Reducing Stress Through Grounding

Our bodies can never be anywhere other than where we are in the present moment.

When our minds drift back to the past or accidentally leap into the future, we lose touch with what is happening around us. 

Most people have become experts at making up stories about what might happen tomorrow, what another person is thinking about them, and so much more. And the stories we tell ourselves have an enormous impact on our lives—not only in positive ways, but also in very unwelcome ones.  

A study by the National Science Foundation found that 80 percent of the thoughts a person has each day are negative. As stress builds in your life, so do negative thoughts. This inner self-talk can cause us to react in ways that are harmful to ourselves. 

Grounding Techniques

If you are getting caught up in strong emotions like anxiety or anger, find yourself having stressful repetitive thoughts, or are experiencing strong, painful memories or flashbacks, you can thwart this process by using a technique called “grounding.” 

Grounding is based on the idea that when you find yourself feeling overwhelmed about something you can’t control, you “ground” yourself into the present by observing your surroundings. Grounding reduces negative thoughts and feelings by shifting your focus from what’s going on in your mind back to your body. 

Below are some grounding exercises you can use—you might find one or more that works for you. Only use the ones you feel comfortable with.

Deep Breathing: One of the easiest ways to ground yourself is to focus on your breathing. Taking 10 deep breaths can be a great way to slow down and regroup when you’re feeling stressed or overwhelmed.

Five Senses: Check each of your five senses and recognize everything you feel. 

  • Sight: What do you see?
  • Sound: What do you hear?
  • Touch: What do you feel?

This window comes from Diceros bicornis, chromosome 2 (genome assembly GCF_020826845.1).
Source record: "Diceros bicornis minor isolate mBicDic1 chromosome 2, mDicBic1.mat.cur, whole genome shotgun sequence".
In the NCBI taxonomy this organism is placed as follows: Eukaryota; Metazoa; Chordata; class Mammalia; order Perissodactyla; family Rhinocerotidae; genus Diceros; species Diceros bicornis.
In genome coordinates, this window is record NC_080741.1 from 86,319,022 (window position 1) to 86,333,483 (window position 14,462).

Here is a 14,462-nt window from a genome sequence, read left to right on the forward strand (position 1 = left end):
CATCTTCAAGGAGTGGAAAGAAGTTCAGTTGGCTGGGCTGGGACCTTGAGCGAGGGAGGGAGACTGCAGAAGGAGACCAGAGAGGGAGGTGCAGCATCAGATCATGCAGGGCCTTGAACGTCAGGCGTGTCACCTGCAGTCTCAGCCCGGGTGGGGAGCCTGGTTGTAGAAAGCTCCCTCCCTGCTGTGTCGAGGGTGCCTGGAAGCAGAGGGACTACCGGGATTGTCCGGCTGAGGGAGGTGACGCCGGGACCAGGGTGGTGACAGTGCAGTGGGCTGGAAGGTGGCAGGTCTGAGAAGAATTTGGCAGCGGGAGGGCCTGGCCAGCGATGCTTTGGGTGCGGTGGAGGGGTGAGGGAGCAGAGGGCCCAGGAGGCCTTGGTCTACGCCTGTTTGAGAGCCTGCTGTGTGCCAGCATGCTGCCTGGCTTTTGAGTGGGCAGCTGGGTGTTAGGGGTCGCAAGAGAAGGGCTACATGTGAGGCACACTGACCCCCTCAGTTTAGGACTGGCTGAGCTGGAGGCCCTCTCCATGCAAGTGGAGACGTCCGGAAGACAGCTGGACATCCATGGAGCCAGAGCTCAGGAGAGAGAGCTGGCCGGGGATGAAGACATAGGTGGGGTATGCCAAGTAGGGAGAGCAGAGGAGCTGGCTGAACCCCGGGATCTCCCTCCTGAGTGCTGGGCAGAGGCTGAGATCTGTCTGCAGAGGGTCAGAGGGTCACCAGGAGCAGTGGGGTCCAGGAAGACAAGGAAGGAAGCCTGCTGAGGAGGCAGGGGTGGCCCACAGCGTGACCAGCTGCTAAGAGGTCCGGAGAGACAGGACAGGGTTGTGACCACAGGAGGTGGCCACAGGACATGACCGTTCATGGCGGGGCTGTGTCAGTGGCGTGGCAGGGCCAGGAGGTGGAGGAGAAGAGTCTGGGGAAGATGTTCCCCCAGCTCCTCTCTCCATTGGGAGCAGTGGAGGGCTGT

• Smell: What do you smell?
  • Taste: What do you taste?

Immerse Yourself in Nature

Being in nature is an excellent way to ground yourself in the present moment. Hiking or camping is great, of course—especially with Palo Duro Canyon nearby. But there are other ways to be in nature, too, even if it’s just being attentive to the trees, squirrels and birds around your home. Another technique is to go for a short walk around your office or neighborhood. 


Spending time with a pet can be one of the best ways to shift your attention away from whatever is troubling you. In general, pets have a comforting and relaxing effect, and can give a sense of connection and meaning to life. Also, therapy animals are proven to improve the lives of those with anxiety disorders, mood disorders and post-traumatic stress.


Smell can be a great way to focus on pleasant feelings and reduce stress. One recent study indicated that aromatherapy can help reduce stress among nurses. The researchers found that participants felt significantly less stressed, anxious, fatigued and overwhelmed after wearing aromatherapy patches. Choose smells that you enjoy and calm you down, especially if you already have a positive association with them.


Closing your eyes and recognizing all you hear can be a great way to ground yourself in the present. All you need to do is close your eyes and listen. Prepare for a whole world of sounds you typically don’t notice.

Music is also a great grounding tool. Research into music and stress shows that listening to music can lower heart rates and cortisol levels, reducing stress-related symptoms. 

Grounding can be a powerful tool to help you cope with distress. It can reduce anxiety and anger and help lessen the effects of painful flashbacks. If you’re having trouble using grounding techniques, a therapist may be able to assist.

If your distress is affecting your life daily, it is also important to reach out and get help from a mental health professional so you can address the root cause of your distress. 


  • Jim Womack

    Jim is the chief executive officer of Family Support Services of Amarillo (FSS), a not-for-profit agency that traces its roots back to 1908, offering counseling and behavioral health services; advocacy services for survivors of domestic violence, sexual assault and human trafficking (including Amarillo’s only Safe House for survivors), education and prevention programs for at-risk children, families and adults; and a full-service Veterans Resource Center for veterans, their family members and surviving spouses. Jim has worked in the behavioral health care field for more than 20 years, and has undergraduate and graduate degrees from WTAMU.

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